One thing is on many citizens’ minds this fall: voting. Voting is a powerful tool in our democracy that can help marginalized groups amass political power, and, for that reason, the fight for the right to vote in the United States has often been a contentious, and sometimes bloody, battle. Despite the ratification of the 15th Amendment guaranteeing American men the right to vote regardless of race in 1870 following the Civil War, African Americans throughout the country, but especially in the South, often found resistance to exercising this freedom.
The passage of the Civil Rights Act of 1960 mandated, among other protections, preservation of registration and voting records in federal elections and judicial appointments of voting “referees” to compile evidence of voting rights violations. However, African Americans who protested unjust treatment or attempted to register to vote were often met by violent pushback from Southern whites. The surge of negative press regarding civil rights protests caught the eye of the Kennedy administration, with Attorney General Robert F. Kennedy who believed that a privately funded voter registration program would eliminate the need for these protests. The Southern Regional Council (SRC), with the full support of the Kennedy administration, established the Voter Education Project (VEP) in 1962.
VEP Selma Poster, circa 1960s
Initially a 2 year pilot project, the VEP provided grants to Congress of Racial Equality (CORE), Student Nonviolent Coordinating Committee (SNCC), National Urban League, Southern Christian Leadership Conference (SCLC), and the National Association for the Advancement of Colored People (NAACP). Despite President Kennedy’s request that, with the formation of the VEP, these groups halt protest activities, only the NAACP complied. When the VEP launched in 1962, only about 25% of voting age African Americans were registered throughout the South, with states like Mississippi having only about 6% of its voting age African Americans registered.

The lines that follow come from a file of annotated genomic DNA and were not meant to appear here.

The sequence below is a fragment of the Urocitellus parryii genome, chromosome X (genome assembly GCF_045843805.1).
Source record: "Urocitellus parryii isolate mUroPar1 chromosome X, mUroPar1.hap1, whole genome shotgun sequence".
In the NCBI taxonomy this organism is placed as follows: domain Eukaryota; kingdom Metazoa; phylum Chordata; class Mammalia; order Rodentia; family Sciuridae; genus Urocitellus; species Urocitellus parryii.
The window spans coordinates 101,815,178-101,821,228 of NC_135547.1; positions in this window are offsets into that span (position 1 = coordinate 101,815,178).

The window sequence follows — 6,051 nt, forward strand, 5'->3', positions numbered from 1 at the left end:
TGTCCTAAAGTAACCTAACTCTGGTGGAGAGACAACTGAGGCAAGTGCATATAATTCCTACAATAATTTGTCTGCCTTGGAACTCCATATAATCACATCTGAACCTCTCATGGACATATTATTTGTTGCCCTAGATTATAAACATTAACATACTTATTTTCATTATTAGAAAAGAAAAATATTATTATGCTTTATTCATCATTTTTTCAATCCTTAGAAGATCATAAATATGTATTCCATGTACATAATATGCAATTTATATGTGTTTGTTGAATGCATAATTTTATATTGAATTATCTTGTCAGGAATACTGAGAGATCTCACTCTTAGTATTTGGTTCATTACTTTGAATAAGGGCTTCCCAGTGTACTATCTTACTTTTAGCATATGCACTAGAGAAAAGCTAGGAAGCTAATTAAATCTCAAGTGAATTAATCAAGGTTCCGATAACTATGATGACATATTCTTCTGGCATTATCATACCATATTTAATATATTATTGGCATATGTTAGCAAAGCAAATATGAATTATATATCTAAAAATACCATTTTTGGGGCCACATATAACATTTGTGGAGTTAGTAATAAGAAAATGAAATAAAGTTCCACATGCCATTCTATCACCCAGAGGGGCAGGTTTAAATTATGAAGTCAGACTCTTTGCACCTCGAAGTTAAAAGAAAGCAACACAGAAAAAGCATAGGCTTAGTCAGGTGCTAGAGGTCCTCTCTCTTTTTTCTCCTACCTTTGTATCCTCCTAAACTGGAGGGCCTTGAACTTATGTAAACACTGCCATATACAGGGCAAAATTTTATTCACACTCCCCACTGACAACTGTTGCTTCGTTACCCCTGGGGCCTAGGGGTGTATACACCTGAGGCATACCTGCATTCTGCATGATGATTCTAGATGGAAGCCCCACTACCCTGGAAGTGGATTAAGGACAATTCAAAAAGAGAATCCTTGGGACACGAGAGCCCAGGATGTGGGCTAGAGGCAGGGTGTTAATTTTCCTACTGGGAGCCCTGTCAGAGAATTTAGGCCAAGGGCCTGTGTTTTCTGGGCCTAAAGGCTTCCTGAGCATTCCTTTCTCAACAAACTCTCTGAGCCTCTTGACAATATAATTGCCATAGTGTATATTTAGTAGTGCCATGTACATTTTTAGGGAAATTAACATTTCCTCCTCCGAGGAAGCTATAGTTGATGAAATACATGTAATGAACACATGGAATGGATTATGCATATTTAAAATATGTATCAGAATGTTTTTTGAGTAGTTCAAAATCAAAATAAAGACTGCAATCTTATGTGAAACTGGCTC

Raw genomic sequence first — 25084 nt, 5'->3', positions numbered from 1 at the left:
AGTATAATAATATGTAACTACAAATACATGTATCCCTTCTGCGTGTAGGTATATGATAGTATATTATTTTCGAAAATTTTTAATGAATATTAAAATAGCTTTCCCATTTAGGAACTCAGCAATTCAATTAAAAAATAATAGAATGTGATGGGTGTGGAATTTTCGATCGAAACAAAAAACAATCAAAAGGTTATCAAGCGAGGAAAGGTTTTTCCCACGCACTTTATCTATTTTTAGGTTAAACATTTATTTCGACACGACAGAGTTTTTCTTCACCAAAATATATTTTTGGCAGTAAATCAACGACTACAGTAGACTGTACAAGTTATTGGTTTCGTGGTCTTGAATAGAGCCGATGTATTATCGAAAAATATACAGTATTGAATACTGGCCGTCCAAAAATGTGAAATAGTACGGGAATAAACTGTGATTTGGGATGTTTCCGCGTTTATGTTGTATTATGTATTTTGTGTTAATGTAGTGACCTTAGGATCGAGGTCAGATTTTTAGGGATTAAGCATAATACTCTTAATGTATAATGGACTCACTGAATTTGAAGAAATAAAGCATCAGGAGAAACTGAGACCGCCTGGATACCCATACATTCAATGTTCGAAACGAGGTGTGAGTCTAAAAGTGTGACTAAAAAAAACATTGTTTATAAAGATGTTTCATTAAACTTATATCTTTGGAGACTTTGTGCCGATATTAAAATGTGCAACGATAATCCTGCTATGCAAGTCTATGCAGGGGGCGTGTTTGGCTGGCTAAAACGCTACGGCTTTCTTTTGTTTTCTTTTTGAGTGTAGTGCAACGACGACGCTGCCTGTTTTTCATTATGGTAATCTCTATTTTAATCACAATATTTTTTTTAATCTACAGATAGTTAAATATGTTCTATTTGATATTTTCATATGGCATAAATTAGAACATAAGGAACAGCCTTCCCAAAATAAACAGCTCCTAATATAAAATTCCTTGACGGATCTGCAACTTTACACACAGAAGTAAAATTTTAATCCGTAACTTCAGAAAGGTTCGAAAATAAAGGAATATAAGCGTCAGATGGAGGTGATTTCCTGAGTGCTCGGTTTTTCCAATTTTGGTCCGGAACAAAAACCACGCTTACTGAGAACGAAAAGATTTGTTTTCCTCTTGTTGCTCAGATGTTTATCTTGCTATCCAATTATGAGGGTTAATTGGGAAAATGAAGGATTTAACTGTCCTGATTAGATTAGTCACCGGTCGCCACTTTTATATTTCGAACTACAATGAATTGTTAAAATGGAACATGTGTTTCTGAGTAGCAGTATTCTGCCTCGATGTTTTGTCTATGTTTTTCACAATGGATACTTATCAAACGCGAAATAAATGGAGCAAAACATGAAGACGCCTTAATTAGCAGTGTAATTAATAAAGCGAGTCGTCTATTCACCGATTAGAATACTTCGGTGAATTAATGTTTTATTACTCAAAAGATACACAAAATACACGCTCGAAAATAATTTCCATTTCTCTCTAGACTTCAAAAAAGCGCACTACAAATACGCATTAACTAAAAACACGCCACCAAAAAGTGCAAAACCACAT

In its first two years, VEP efforts increased African American voter registration in Southern states from roughly 25% to roughly 40%, with nearly 800,000 new African American voters registered. Despite the success of the initial VEP campaign, the organizations funded by the VEP continued to face brutality and police repression against their voter registration campaigns. The collective national frustration over the dangers VEP volunteers faced ultimately led to the passage of the Civil Rights Act of 1964 and the subsequent Voting Rights Act of 1965. The VEP continued to work under the auspices of the Southern Regional Council until 1971, when it became an independent organization under the leadership of now-Congressman John Lewis. Under the leadership of Lewis, the VEP continued to expand its mission throughout the country until financial hardships led to its closing in 1992.
Interested in learning more about the work of the Voter Education Project? You can view the GLAM Center for Collaborative Teaching and Learning’s featured collection of VEP images on our digital portal. The Archives Research Center at AUC’s Robert W. Woodruff Library can provide access to the Voter Education Project organizational records and stay tuned for the GLAM Center’s digital exhibit on voting rights this fall!
“Register and Vote” line, undated
-written by Gayle Schechter, GLAM Digital Exhibitions Coordinator